On Friday, my husband Walt and I attended a concert by the San Francisco Gay Men’s Chorus, called “Harvey Milk 2013.” The reason we had tickets was that our friend, singer/songwriter Steve Schalchlin, had written a number that was being performed. They offered him complimentary tickets, but since he’s in New York and couldn’t fly out, he offered them to us.
On our drive down to San Francisco, we heard that a California appeals court had lifted the ban on gay marriages (instead of waiting the expected 25 days) and that marriages were starting to be performed at San Francisco City Hall now. We listened to the first marriage ceremony, when Sandy Stier and Kristin Perry (one of the two couples which brought the action challenging Proposition 8) were married by California Attorney General Kamala Harris.
I listened to the ceremony with tears running down my cheeks. I don’t know either woman, but I remember the emotion surrounding the wedding of my friends Ellen Pontac and Shelly Bailes five years ago and I was just so happy that, after fighting so hard all these years, these two women were finally legally married.
I wish I could express adequately the emotion I felt sitting at the Nourse Theater in San Francisco on Gay Pride Eve, just after the first same-sex marriages had been conducted and celebrating the first openly gay man in the country to ever be elected to public office.
At the start of the program, two of the organizers said they knew that they would be celebrating Harvey Milk, a San Francisco County supervisor, on the 35th anniversary of his assassination, and on the 35th anniversary of the founding of the Gay Men’s Chorus, but there was no way when they planned this that they could have anticipated they also would be celebrating the wins in the Supreme Court and the weddings that were about to take place.
There was long, sustained applause and cheers that rolled through the auditorium and I suspect there were a lot of tears. My own cheeks were wet.
The show started with a recording Milk had made to be played only in the event of his assassination: “This is to be played only in the event of my death by assassination. I fully realize that a person who stands for what I stand for, an activist, a gay activist, becomes a target or the potential target for somebody who is insecure, terrified, afraid, or very disturbed themselves. Knowing that I could be assassinated at any moment, any time, I feel it’s important that some people know my thoughts …”
Milk had a premonition of what was inevitably to happen, but he probably would not have guessed that San Francisco Mayor George Moscone would be killed by Supervisor Dan White as well.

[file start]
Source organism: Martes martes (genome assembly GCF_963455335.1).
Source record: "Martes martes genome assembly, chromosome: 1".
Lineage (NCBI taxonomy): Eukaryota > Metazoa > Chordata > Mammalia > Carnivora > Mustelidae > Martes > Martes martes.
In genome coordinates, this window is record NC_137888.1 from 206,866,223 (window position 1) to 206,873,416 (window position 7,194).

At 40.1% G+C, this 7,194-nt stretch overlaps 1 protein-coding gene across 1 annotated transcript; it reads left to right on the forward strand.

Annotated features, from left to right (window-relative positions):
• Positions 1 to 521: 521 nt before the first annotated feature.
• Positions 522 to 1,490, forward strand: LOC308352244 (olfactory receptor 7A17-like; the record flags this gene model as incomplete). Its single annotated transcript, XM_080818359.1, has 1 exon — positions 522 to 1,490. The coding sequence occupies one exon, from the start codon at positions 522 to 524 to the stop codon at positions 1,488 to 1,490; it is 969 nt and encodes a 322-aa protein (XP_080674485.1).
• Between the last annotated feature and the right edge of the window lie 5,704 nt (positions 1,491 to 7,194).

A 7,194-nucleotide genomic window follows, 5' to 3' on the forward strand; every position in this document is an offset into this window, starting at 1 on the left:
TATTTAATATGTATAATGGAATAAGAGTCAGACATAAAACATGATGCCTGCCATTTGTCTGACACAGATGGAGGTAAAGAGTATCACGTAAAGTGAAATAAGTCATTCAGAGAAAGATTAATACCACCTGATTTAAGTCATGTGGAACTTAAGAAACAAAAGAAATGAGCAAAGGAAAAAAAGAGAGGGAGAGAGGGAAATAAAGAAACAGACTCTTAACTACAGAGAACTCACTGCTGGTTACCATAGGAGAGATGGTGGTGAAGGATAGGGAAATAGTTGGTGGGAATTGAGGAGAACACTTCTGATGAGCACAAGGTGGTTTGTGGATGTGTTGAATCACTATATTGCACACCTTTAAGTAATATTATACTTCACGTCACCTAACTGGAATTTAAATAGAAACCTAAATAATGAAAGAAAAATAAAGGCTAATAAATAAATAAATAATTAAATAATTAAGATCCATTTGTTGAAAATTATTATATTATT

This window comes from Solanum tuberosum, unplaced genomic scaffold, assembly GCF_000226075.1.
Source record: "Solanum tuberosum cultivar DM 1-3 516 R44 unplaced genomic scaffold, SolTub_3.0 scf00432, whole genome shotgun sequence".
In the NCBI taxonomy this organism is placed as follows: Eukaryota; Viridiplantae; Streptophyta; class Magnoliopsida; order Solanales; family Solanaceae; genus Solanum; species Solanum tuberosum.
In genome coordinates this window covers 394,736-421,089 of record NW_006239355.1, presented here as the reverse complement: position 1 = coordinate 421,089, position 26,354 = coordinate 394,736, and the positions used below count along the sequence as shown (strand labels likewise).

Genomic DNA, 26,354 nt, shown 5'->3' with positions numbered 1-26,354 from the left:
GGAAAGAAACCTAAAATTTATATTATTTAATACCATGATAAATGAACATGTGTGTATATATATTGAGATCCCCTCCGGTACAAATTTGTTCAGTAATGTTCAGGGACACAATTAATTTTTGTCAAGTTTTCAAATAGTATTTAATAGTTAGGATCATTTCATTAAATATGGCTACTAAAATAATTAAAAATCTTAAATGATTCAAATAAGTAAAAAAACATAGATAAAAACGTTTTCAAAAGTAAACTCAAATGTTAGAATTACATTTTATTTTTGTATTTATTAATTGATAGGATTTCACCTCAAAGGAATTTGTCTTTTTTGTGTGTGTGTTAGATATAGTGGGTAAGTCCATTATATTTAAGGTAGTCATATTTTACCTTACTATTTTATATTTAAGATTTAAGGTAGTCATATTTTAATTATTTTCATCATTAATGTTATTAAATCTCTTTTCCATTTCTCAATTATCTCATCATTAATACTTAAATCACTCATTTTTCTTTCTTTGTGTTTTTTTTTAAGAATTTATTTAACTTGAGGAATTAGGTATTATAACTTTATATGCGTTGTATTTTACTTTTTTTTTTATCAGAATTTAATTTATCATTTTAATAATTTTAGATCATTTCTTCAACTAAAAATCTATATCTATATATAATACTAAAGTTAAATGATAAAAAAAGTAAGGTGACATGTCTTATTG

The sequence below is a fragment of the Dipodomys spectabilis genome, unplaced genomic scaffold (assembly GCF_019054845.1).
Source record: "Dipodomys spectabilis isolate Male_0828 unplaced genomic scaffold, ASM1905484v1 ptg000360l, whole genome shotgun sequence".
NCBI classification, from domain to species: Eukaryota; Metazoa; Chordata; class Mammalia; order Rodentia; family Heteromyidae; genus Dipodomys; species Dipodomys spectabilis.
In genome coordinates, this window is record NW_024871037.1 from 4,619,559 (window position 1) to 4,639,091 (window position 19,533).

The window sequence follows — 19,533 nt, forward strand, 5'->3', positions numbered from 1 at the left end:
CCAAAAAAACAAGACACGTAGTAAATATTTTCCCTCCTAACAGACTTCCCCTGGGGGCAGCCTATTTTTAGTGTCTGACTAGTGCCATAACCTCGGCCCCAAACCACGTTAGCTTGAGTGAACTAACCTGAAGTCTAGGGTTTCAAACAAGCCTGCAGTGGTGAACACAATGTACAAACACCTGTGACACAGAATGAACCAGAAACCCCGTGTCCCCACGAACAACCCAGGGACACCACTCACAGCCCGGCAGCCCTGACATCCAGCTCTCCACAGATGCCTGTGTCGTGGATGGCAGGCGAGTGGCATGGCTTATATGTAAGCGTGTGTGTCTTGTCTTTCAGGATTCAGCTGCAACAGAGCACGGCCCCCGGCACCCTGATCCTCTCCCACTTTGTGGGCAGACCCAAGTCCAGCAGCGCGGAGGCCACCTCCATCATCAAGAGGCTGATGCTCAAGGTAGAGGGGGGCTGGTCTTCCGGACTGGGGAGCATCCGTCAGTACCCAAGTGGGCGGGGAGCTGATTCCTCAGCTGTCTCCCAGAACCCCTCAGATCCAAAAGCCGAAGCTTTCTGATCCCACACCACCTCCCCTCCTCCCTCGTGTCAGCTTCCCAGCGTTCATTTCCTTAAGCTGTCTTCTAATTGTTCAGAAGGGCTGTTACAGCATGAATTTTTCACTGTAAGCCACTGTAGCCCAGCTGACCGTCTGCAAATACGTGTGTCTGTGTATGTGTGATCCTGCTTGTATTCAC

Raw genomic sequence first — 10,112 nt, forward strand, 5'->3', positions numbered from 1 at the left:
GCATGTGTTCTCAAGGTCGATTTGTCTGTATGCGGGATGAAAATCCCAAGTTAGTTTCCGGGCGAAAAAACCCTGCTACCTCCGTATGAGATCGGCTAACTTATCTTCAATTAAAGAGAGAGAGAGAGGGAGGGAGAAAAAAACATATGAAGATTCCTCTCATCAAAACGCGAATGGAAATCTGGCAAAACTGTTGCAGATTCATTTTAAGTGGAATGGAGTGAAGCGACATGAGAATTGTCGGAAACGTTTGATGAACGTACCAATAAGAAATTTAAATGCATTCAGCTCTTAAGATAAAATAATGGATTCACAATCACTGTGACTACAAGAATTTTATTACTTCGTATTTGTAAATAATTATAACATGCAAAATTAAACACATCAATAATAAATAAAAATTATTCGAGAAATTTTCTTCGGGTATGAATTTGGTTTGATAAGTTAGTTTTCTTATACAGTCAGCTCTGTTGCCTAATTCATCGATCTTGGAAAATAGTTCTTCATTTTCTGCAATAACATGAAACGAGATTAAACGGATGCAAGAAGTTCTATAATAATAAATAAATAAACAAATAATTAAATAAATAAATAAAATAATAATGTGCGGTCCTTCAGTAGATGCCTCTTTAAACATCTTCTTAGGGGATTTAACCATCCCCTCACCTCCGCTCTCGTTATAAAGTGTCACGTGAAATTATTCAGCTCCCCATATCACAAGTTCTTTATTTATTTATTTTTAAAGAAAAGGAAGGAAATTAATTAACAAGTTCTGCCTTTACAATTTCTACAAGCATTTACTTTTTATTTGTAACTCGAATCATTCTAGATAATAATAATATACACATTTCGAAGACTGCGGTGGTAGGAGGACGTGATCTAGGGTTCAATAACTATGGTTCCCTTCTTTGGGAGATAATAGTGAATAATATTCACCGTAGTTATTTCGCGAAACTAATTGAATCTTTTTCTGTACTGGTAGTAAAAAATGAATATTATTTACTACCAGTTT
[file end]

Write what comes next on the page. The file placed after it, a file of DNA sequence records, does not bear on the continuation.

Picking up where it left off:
At intermission, Cleve Jones, who started the AIDS quilt so many years ago, said all he could think when he heard the news of Milk’s death was, “It’s over. It’s all over.” But later that night, as hundreds of people — and then thousands of people and then tens of thousands of people — marched from the Castro District to City Hall carrying candles, and as a small group of men got up and sang on the steps of City Hall — the first performance of the newly formed Gay Men’s Chorus — he thought “No … it’s not all over … it’s just beginning.”
And was it ever. Certainly, nobody 35 years ago could have predicted how far the gay community would come in its fight for equal rights, and definitely not the actions of the Supreme Court last week. Harvey Milk started it.
The concert was in two parts. Part 1, “I am the Legacy,” featured four musical numbers that were chosen from hundreds that had been submitted from all over the world from the “Post-Harvey generation” who are today benefiting from and living his legacy. Steve’s “I met a boy” was second and struck a nice balance between pathos and humor as three groups of men sang about meeting their partners in different decades and what a difference each decade had been. It received loud, sustained applause and appropriate laughter throughout the performance.
There was also an amazing dance number and a poignant song written by a young man about growing up gay in Altoona, Pa. (“I ask for the movement to continue, for the movement to grow, because last week I got a phone call from Altoona, Pennsylvania, and my election gave somebody else, one more person, hope. And after all, that’s what this is all about. It’s not about personal gain, not about ego, not about power — it’s about giving those young people out there in the Altoona, Pennsylvanias, hope. You gotta give them hope. — Harvey Milk)
Part 1 ended with a song called “Give Them Hope” with visuals by the chorus that are indescribable, but amazing. From the program: “The selected dance, video, art, original music and new choral pieces weave together a testimony of how Harvey Milk has changed the world for the better.” The technicians must have been working overtime because one of the video clips included video from the wedding that had taken place that afternoon!
Part 2 was the meat of the concert, a monumental song cycle by Andrew Lippa (who also played Harvey Milk in the piece) called “I am Harvey Milk.” It combined video, choral work, and solos by Lippa, by Noah Marlow — a kid with a great set of pipes and an impressive résumé for one so young, as the young Harvey Milk — and Laura Benanti as “Soprano.”
As an evening’s entertainment, it was emotionally exhausting and I cried more than once throughout. But then it was back out into the world again. We took a detour and went to look at City Hall, lit up in rainbow colors. My heart was full and so happy for all of the gay people in California and across the nation whose equality with heterosexual people has just been acknowledged by the Supreme Court and the Obama administration.
— Bev Sykes is a longtime Davis resident and theater critic for The Davis Enterprise.